By Sennah Yee
Ex Machina is shiny and sexy, but also transparent: build a male robot to find out the meaning of humanity; build a female robot to fuck her AI out.
The film follows Caleb (Domhnall Gleeson), a computer programmer who wins a company lottery to spend a week at the gorgeous retreat of his secretive CEO, Nathan (Oscar Isaac’s amazing beard). Nathan’s built a robot, Ava (Alicia Vikander), and wants Caleb to take part in Q&A sessions with her in order to find out if she can demonstrates artificial intelligence.
The film’s main materials are glass, silicone, and chrome. Glass separates Caleb from Ava during their sessions, Ava from the rest of the compound, and the compound from the lush green landscapes outside. Transparent, ever-present, surprisingly stifling. Silicone makes up the exposed skin of the women in the film, of which there are technically none, but if we’re going to talk technicalities: chrome lurks beneath all their skin, its gleam leaking from their eye sockets and peeking from under clothing cuffs. Opaque, concealed, clean.
Nathan shows us how totally rad science can be: not only did he make her fuckable (“Sex is fun, man!”), he constructed her appearance from the porn in Caleb’s browser history (super white and barely legal). Ava is doe-like, so sleek, smooth and sweet it’s jarring.
What would your porn-history-bot look like? I’m not sure if I’d want to fuck mine. I think an amalgamation of o-faces, bouncy boobs, just enough stubble to hurt but not leave a mark, pillow lips, and perfectly-arched-dicks would just result in something so fuckable it’d be unfuckable. Uncanny. Sexless.
When Ava puts on clothing for the first time, it’s like a semi-reverse strip-tease as we watch her cover up her chrome parts with sleeves and stockings, limb by limb. In the end, all she leaves visible is her silicone skin. The tease is amplified and satisfied later, when Ava assembles her own body from the parts of Nathan’s previous prototypes, hanging like animals in a butcher shop window, and conceals her chrome completely with flesh untilshe is stark-naked. Although at this point in the film Ava is free and Caleb’s the one stuck behind glass, we are invited to gawk at her transformation along with him like it were still the other way around?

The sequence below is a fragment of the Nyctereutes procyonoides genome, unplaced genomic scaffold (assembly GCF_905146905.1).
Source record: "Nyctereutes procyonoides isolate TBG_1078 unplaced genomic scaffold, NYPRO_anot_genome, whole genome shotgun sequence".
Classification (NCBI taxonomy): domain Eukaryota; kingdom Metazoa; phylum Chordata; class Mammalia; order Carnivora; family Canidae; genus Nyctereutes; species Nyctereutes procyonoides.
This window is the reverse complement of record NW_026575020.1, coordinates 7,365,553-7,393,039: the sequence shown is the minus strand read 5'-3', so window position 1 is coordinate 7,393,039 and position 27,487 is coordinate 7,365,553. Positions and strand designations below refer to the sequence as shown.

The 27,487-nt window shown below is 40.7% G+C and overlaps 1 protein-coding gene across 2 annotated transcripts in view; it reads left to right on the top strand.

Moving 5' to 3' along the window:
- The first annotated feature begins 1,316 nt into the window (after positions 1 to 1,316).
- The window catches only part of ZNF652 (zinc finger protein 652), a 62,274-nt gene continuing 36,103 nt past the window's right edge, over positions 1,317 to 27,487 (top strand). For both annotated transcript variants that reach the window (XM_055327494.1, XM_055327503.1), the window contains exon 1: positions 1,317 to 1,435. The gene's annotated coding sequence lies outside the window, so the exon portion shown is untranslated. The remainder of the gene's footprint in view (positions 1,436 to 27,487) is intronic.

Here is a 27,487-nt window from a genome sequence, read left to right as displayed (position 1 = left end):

As I watched Ava assemble herself, I couldn’t help but to think about how she had such slim pickings for her look—all gorgeous but all Nathan's failed fantasies, and all dead. I wonder if Ava really wanted long brown hair, breasts, a lace dress and white heels in order to feel truly human, like a natural woman. Or did she simply want to pass as one in order to fit in? I should ask this to myself, too. Given the chance to re-assemble my body piece by piece from closets of beautiful, rejected sisters, I’m sure I would choose the same things: huge eyes, freckles, pink nipples, pale silicone.
While Ava goes from chrome to flesh, Nathan’s housemaid Kyoko (Sonoya Mizuno) goes from flesh to chrome. In a scene that combines the feminine with the monstrous, Kyoko, lounging on Nathan’s bed naked, peels the skin off of her face, revealing a metallic chrome finish underneath her cheek and a Terminator-like eyeball, whirring in its socket. I was rooting for Kyoko, but her arc broke my heart. She's introduced as a mute Asian sidekick who serves sushi on command, fucks on command, and dances on command. When she tries help the white woman break free, she is killed by her male maker. She’s a shiny, fleshy ornament for both Nathan and the audience, from the beginning of the film through to the end; her skin shattered and her chrome interiors on display for us to marvel at like magpies.
Ex Machina is less about the robots themselves and more about their male makers’ fantasies. The film gazes at the robots but looks no further. It suffers from the same issue I had with Her: the film ends right where it should have began, when the female AI was liberated. I’m over watching lonely men play God or play house (or both). I’m too busy dreaming of what their female AIs did once they were free. Did Her’s Samantha (Scarlett Johansson) become BFFs with other OS? Did Ava get to chat up any of those she saw while people-watching? Did she get to shop for her own clothes, instead of wearing those Nathan-picked, baby-doll dresses forever? Did she orchestrate a cyborg revolt?
We only get to watch female AIs suffer or seduce, or sometimes both at once. We want to see what makes male AIs tick, but we only want to see what makes female AIs come. Never do we gain any access to their thoughts on their own terms; their sexuality and desires are continually mined by men seeking to conquer their feminine truths for what else, but “for science.” Yeah, science is fun, man, but only if you’re a man.
There is a single shot in the film that is from Ava’s POV: she imagines herself free, walking in the forest, looking up at the sunlight seeping through the tall trees. The shot is repeated at the end of the film after Ava has actually escaped, but the final perspective is once again outside of her own. As we watch Ava watch the world go by, we’re still left gazing at her exposed silicone and concealed chrome through what else, but a glass window; forever something to be examined.